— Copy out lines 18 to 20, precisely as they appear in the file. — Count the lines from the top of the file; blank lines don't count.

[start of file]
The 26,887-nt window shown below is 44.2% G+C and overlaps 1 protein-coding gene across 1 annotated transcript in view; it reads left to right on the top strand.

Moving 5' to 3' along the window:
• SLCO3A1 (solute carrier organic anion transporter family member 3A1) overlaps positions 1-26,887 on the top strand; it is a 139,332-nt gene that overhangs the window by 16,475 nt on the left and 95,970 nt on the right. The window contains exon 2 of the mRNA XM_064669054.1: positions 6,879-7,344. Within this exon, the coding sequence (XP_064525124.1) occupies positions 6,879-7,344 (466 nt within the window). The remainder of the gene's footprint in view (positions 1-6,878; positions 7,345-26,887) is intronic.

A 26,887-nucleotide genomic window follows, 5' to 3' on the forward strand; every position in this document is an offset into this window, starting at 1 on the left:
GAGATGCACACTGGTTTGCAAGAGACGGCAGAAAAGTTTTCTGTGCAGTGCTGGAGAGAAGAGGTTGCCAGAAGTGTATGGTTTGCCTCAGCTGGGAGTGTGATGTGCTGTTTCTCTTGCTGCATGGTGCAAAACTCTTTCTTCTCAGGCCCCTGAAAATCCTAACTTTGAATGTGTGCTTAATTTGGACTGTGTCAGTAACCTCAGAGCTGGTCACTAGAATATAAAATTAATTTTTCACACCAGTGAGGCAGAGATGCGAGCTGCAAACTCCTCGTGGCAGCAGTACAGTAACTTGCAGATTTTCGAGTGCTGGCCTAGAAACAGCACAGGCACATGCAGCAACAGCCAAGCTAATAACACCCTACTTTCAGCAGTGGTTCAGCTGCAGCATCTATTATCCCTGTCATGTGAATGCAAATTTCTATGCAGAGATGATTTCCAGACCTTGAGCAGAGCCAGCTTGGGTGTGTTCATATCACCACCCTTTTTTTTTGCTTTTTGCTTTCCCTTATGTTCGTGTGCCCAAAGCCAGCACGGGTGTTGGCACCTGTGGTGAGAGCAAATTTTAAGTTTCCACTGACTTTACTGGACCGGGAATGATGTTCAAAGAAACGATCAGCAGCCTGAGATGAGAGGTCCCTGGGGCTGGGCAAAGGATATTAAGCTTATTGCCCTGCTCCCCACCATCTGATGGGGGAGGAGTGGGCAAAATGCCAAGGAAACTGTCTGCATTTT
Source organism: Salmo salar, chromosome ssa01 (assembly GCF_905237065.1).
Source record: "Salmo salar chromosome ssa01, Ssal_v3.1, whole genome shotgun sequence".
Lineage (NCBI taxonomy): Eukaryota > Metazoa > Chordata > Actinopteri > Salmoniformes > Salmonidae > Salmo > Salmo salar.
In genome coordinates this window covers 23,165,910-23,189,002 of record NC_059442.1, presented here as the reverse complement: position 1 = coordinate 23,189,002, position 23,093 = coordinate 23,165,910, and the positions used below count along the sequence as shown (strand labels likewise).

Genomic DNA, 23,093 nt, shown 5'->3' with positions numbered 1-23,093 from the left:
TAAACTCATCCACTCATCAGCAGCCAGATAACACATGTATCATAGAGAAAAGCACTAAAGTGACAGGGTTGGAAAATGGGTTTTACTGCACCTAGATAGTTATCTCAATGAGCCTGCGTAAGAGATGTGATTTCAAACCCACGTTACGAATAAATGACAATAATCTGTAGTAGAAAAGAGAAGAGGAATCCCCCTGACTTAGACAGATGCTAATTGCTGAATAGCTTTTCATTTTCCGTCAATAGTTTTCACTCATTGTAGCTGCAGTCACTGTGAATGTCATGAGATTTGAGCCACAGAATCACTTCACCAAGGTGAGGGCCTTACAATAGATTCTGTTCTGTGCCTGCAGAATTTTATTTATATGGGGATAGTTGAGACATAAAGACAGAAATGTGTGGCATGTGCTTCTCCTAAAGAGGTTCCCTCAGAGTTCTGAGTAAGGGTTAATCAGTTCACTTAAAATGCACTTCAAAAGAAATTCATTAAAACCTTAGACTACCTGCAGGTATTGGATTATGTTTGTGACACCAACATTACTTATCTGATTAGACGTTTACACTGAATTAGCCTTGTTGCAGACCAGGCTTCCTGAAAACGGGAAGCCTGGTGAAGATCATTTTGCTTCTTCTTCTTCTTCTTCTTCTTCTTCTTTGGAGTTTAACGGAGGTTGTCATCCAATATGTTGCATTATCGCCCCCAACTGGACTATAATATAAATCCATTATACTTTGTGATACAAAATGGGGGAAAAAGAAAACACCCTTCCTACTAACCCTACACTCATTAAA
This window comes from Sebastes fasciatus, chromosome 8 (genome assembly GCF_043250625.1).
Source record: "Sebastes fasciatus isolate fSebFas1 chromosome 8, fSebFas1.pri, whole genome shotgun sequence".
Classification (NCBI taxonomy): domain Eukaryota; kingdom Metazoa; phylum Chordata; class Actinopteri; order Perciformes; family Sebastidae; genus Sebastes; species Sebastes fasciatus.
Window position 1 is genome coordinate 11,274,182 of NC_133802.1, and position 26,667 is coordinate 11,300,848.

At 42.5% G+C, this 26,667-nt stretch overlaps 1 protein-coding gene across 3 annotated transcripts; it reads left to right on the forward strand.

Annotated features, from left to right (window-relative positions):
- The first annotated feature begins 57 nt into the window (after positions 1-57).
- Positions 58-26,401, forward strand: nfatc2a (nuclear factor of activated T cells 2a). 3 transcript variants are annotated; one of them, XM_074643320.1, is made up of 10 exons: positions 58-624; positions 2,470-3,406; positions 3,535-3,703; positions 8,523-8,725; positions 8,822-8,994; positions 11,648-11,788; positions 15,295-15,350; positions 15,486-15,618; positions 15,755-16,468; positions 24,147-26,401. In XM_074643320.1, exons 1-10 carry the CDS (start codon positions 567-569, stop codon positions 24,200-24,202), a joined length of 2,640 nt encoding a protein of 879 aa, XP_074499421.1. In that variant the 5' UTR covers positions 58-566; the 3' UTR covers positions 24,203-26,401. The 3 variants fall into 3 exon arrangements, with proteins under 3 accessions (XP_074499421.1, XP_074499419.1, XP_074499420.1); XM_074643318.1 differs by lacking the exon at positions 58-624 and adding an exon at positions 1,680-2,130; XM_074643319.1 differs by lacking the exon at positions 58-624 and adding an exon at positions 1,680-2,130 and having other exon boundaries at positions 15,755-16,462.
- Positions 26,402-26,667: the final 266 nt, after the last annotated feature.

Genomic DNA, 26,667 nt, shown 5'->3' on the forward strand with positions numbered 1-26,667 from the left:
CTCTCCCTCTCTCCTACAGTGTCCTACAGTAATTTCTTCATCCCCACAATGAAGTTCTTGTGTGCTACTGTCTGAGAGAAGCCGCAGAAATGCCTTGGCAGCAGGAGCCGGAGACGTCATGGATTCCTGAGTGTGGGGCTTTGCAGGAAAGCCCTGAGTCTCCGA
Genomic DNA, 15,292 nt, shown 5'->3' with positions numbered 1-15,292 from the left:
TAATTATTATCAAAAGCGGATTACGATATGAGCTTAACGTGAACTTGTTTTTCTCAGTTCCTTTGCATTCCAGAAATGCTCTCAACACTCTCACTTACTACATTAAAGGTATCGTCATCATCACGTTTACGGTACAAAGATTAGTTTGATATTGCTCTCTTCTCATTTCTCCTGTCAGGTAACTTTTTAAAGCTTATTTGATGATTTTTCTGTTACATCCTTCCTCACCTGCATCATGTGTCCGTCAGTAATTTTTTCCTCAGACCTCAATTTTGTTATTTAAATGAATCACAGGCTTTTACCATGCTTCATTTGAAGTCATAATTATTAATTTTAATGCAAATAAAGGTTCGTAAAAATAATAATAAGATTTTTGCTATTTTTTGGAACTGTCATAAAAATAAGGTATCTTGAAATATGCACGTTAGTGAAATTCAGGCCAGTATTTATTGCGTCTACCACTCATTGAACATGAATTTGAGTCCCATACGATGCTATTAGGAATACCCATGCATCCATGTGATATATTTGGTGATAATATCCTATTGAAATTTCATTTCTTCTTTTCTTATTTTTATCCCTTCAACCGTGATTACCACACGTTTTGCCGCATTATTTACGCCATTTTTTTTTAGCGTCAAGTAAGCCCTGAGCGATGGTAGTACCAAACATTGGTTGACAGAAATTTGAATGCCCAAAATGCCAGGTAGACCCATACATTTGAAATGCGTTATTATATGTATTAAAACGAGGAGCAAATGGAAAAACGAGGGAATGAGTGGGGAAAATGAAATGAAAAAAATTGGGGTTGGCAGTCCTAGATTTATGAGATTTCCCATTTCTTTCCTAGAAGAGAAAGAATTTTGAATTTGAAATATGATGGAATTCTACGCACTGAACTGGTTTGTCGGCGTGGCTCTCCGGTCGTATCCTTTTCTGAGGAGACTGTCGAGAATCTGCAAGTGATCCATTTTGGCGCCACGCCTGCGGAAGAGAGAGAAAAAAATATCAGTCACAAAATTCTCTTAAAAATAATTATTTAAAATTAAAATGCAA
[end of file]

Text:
- The first annotated feature begins 57 nt into the window (after positions 1-57).
- Positions 58-26,401, forward strand: nfatc2a (nuclear factor of activated T cells 2a). 3 transcript variants are annotated; one of them, XM_074643320.1, is made up of 10 exons: positions 58-624; positions 2,470-3,406; positions 3,535-3,703; positions 8,523-8,725; positions 8,822-8,994; positions 11,648-11,788; positions 15,295-15,350; positions 15,486-15,618; positions 15,755-16,468; positions 24,147-26,401. In XM_074643320.1, exons 1-10 carry the CDS (start codon positions 567-569, stop codon positions 24,200-24,202), a joined length of 2,640 nt encoding a protein of 879 aa, XP_074499421.1. In that variant the 5' UTR covers positions 58-566; the 3' UTR covers positions 24,203-26,401. The 3 variants fall into 3 exon arrangements, with proteins under 3 accessions (XP_074499421.1, XP_074499419.1, XP_074499420.1); XM_074643318.1 differs by lacking the exon at positions 58-624 and adding an exon at positions 1,680-2,130; XM_074643319.1 differs by lacking the exon at positions 58-624 and adding an exon at positions 1,680-2,130 and having other exon boundaries at positions 15,755-16,462.
- Positions 26,402-26,667: the final 266 nt, after the last annotated feature.